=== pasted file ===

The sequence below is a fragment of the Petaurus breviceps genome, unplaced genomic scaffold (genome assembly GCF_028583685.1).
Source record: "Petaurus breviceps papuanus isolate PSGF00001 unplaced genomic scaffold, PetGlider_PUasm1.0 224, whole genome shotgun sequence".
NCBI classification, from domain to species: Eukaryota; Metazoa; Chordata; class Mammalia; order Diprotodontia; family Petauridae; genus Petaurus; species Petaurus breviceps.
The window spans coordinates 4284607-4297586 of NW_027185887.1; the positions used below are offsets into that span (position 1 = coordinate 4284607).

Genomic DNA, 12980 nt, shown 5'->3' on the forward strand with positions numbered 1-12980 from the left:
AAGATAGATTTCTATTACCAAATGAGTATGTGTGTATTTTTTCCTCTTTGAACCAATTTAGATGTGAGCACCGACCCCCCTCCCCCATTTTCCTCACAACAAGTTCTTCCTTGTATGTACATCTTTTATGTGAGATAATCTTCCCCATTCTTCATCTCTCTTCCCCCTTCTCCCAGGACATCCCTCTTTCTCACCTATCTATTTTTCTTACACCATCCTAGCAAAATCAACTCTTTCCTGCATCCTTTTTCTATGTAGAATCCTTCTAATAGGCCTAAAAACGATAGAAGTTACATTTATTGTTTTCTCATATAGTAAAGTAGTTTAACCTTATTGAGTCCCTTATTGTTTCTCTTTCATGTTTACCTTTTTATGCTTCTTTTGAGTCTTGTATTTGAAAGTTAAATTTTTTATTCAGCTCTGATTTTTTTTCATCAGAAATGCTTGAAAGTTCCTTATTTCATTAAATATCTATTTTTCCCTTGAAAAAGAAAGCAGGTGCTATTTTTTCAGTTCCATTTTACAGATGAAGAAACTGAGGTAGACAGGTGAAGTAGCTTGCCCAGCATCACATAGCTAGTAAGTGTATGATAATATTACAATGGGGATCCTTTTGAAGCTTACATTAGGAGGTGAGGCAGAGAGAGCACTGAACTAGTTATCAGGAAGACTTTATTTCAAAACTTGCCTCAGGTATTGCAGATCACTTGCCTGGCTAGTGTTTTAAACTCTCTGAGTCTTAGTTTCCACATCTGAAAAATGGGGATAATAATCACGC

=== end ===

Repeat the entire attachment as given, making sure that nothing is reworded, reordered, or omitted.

The sequence below is a fragment of the Petaurus breviceps genome, unplaced genomic scaffold (genome assembly GCF_028583685.1).
Source record: "Petaurus breviceps papuanus isolate PSGF00001 unplaced genomic scaffold, PetGlider_PUasm1.0 224, whole genome shotgun sequence".
NCBI classification, from domain to species: Eukaryota; Metazoa; Chordata; class Mammalia; order Diprotodontia; family Petauridae; genus Petaurus; species Petaurus breviceps.
The window spans coordinates 4284607-4297586 of NW_027185887.1; the positions used below are offsets into that span (position 1 = coordinate 4284607).

Genomic DNA, 12980 nt, shown 5'->3' on the forward strand with positions numbered 1-12980 from the left:
AAGATAGATTTCTATTACCAAATGAGTATGTGTGTATTTTTTCCTCTTTGAACCAATTTAGATGTGAGCACCGACCCCCCTCCCCCATTTTCCTCACAACAAGTTCTTCCTTGTATGTACATCTTTTATGTGAGATAATCTTCCCCATTCTTCATCTCTCTTCCCCCTTCTCCCAGGACATCCCTCTTTCTCACCTATCTATTTTTCTTACACCATCCTAGCAAAATCAACTCTTTCCTGCATCCTTTTTCTATGTAGAATCCTTCTAATAGGCCTAAAAACGATAGAAGTTACATTTATTGTTTTCTCATATAGTAAAGTAGTTTAACCTTATTGAGTCCCTTATTGTTTCTCTTTCATGTTTACCTTTTTATGCTTCTTTTGAGTCTTGTATTTGAAAGTTAAATTTTTTATTCAGCTCTGATTTTTTTTCATCAGAAATGCTTGAAAGTTCCTTATTTCATTAAATATCTATTTTTCCCTTGAAAAAGAAAGCAGGTGCTATTTTTTCAGTTCCATTTTACAGATGAAGAAACTGAGGTAGACAGGTGAAGTAGCTTGCCCAGCATCACATAGCTAGTAAGTGTATGATAATATTACAATGGGGATCCTTTTGAAGCTTACATTAGGAGGTGAGGCAGAGAGAGCACTGAACTAGTTATCAGGAAGACTTTATTTCAAAACTTGCCTCAGGTATTGCAGATCACTTGCCTGGCTAGTGTTTTAAACTCTCTGAGTCTTAGTTTCCACATCTGAAAAATGGGGATAATAATCACGC